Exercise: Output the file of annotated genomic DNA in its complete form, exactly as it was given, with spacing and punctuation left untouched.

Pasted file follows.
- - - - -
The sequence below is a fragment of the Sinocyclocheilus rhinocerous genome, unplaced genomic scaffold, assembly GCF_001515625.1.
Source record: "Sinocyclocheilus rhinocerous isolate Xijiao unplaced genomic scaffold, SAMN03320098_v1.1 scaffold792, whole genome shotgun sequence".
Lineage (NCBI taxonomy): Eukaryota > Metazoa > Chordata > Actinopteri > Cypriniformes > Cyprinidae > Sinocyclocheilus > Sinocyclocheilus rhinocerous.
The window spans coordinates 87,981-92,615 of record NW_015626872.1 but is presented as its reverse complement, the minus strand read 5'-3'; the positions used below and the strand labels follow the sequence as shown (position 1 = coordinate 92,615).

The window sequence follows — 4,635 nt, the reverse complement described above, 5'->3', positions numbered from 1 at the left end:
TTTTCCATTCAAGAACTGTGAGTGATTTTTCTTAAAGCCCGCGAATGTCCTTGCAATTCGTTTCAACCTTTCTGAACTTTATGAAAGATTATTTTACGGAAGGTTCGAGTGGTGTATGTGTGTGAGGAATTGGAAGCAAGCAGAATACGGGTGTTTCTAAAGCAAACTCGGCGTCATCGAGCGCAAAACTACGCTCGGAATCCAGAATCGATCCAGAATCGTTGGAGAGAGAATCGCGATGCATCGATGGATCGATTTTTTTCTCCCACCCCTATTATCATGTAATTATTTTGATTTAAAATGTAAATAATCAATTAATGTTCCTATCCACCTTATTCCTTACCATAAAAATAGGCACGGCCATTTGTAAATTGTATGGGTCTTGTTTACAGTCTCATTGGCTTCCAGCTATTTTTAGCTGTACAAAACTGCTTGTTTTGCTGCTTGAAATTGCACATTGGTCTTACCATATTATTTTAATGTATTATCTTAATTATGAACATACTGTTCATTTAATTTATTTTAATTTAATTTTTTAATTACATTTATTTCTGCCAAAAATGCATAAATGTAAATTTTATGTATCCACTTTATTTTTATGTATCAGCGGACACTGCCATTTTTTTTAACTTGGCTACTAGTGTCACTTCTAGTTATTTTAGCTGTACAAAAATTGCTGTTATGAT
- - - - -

The sequence below is a fragment of the Sinocyclocheilus rhinocerous genome, unplaced genomic scaffold, assembly GCF_001515625.1.
Source record: "Sinocyclocheilus rhinocerous isolate Xijiao unplaced genomic scaffold, SAMN03320098_v1.1 scaffold792, whole genome shotgun sequence".
Lineage (NCBI taxonomy): Eukaryota > Metazoa > Chordata > Actinopteri > Cypriniformes > Cyprinidae > Sinocyclocheilus > Sinocyclocheilus rhinocerous.
The window spans coordinates 87,981-92,615 of record NW_015626872.1 but is presented as its reverse complement, the minus strand read 5'-3'; the positions used below and the strand labels follow the sequence as shown (position 1 = coordinate 92,615).

The window sequence follows — 4,635 nt, the reverse complement described above, 5'->3', positions numbered from 1 at the left end:
TTTTCCATTCAAGAACTGTGAGTGATTTTTCTTAAAGCCCGCGAATGTCCTTGCAATTCGTTTCAACCTTTCTGAACTTTATGAAAGATTATTTTACGGAAGGTTCGAGTGGTGTATGTGTGTGAGGAATTGGAAGCAAGCAGAATACGGGTGTTTCTAAAGCAAACTCGGCGTCATCGAGCGCAAAACTACGCTCGGAATCCAGAATCGATCCAGAATCGTTGGAGAGAGAATCGCGATGCATCGATGGATCGATTTTTTTCTCCCACCCCTATTATCATGTAATTATTTTGATTTAAAATGTAAATAATCAATTAATGTTCCTATCCACCTTATTCCTTACCATAAAAATAGGCACGGCCATTTGTAAATTGTATGGGTCTTGTTTACAGTCTCATTGGCTTCCAGCTATTTTTAGCTGTACAAAACTGCTTGTTTTGCTGCTTGAAATTGCACATTGGTCTTACCATATTATTTTAATGTATTATCTTAATTATGAACATACTGTTCATTTAATTTATTTTAATTTAATTTTTTAATTACATTTATTTCTGCCAAAAATGCATAAATGTAAATTTTATGTATCCACTTTATTTTTATGTATCAGCGGACACTGCCATTTTTTTTAACTTGGCTACTAGTGTCACTTCTAGTTATTTTAGCTGTACAAAAATTGCTGTTATGAT